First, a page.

The financial model of the transport masterplan begs many questions. It is totally dependent on the state selling land reclamation rights to private developers to pay for the mega projects. Reclamation is a two-edged sword. While it brings the state revenue, there are irreversible environmental and social costs when done excessively. Hence, it should be minimised rather than maximised. (The present model opts for the latter.)
Another way of reducing the costs — and hence, the scale of reclamation — is to rethink the financial model of providing the use of highways free of charge.
This is unsustainable both financially and ecologically. Instead if users want to enjoy the privilege and convenience of driving on roads, they should pay for the service. These charges can go to subsidise more public transport if the state is serious about pro-poor policies.
People are not against paying tolls. They are against it when the concessions are unjustly awarded and one-sided. This government can show the way to managing tolled roads correctly.
A fundamental flaw of the proposed masterplan is the assumption on which the projected transport demand is based. The population projection in the masterplan till 2030 is over 500,000 people more than that given by the Department of Statistics.
Hence, is there an over-projection of the demand for the use of roads and even the type of public transport mode proposed? For example, should not trams that are less costly be prioritised over the monorail?
Is there financial modelling for the running and management of each of the public transport modes? Who owns them? Who is financially responsible for running them? What happens if there are losses?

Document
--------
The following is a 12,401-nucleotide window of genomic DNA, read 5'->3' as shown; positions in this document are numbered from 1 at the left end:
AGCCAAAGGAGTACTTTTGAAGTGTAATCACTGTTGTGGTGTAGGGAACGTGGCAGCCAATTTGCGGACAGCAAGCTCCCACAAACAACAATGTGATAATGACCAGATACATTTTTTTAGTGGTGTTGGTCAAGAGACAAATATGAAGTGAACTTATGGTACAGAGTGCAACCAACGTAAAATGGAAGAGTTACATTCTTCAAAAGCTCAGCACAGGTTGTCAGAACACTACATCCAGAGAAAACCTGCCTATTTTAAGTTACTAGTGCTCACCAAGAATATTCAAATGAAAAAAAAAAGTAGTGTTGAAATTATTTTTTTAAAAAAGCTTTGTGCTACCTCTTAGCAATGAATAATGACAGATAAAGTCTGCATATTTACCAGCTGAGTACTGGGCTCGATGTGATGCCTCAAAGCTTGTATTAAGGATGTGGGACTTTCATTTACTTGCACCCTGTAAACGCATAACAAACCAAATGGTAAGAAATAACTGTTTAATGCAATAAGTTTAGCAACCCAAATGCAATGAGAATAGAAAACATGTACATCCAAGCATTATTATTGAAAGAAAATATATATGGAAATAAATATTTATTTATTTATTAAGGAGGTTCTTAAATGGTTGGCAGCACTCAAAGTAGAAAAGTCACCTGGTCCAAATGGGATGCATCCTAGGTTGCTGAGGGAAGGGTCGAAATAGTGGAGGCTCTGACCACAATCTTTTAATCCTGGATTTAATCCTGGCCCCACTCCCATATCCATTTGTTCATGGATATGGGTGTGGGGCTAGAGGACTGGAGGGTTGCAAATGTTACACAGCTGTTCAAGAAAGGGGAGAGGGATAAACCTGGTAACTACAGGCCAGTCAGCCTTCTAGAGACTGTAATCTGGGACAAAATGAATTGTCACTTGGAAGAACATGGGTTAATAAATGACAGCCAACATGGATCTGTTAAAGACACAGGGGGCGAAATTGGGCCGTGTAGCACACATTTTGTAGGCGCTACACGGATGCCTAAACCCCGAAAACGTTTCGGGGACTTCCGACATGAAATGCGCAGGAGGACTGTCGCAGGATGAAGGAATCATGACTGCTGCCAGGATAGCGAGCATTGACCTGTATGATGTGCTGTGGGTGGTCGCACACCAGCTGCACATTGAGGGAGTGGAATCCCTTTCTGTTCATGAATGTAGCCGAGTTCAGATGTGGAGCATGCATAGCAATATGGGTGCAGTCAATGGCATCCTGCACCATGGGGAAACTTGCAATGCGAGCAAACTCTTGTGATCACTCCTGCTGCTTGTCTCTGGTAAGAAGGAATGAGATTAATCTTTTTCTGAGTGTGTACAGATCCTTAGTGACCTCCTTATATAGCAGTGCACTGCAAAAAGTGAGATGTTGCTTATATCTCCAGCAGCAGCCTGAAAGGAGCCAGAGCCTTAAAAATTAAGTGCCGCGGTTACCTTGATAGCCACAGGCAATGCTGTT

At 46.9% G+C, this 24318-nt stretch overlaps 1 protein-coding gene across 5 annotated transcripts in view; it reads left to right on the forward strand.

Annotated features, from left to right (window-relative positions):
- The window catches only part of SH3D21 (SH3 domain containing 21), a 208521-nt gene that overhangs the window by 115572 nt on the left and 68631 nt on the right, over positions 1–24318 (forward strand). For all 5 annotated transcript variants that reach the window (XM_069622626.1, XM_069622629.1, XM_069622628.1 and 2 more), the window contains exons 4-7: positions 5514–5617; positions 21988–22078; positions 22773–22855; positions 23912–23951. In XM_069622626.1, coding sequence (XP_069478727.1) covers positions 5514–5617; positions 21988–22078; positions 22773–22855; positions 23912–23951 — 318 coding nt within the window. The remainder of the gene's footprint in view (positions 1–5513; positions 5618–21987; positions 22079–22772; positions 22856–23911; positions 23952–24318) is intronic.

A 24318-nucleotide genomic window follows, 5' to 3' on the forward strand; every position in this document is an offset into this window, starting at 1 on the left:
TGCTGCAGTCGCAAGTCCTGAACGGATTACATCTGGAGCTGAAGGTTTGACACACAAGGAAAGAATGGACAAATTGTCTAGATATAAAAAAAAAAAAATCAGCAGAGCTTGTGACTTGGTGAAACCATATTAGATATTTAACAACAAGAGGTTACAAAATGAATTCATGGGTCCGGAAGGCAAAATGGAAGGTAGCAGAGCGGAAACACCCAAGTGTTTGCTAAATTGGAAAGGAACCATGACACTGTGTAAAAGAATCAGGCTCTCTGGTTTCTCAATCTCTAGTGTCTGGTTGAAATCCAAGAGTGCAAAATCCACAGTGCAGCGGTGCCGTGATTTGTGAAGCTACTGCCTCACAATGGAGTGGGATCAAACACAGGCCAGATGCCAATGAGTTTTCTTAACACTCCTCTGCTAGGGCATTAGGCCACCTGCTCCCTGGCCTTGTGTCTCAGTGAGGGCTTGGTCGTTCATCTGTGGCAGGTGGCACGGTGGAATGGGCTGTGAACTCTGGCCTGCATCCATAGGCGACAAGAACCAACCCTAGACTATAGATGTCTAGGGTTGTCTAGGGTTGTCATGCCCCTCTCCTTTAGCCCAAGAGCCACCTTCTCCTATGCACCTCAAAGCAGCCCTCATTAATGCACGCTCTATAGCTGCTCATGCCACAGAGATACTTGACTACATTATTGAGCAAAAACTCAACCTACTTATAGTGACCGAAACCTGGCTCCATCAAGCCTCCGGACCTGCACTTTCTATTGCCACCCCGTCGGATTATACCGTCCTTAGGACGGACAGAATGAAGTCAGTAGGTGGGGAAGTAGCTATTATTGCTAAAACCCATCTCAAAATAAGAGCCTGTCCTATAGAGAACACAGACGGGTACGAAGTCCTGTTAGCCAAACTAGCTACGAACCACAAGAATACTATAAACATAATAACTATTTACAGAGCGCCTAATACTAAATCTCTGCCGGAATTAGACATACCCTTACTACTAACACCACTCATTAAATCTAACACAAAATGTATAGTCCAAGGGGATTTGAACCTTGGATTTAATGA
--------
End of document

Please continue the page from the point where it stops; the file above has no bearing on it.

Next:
Transport planning must follow or, at least, be coordinated with overall planning for the state. It cannot be done independently of the Penang Structure Plan, which is in the process of being reviewed.
If there is so much emphasis on connectivity to the mainland and serving the people on the mainland, why is there not more emphasis on developing industries and services on the mainland, where land is relatively more abundant? Why the need to reclaim so much land on the island?
The above are only some of the many issues that must be properly and rationally studied. In the meantime, we should not politicise the issue and appeal to populism for support for the transport masterplan. Neither should the masterplan be dictated by pure commercial interest.
PENANG FORUM STEERING COMMITTEE,
9, rue Gabillot, 69003 Lyon France
Bio: Trained as a development economist, Eric Britton is a public entrepreneur specializing in the field of sustainability and social justice. Professor of Sustainable Development, Economy and Democracy at the Institut Supérieur de Gestion (Paris), he is also MD of EcoPlan Association, an independent advisory network providing strategic counsel for government and business on policy and decision issues involving complex systems, social-technical change and sustainable development. Founding editor of World Streets, his latest work focuses on the subject of equity, economy and efficiency in city transport and public space, and helping governments to ask the right questions -- and in the process, find practical solutions to urgent climate, mobility, life quality and job creation issues. More at: http://wp.me/PsKUY-2p7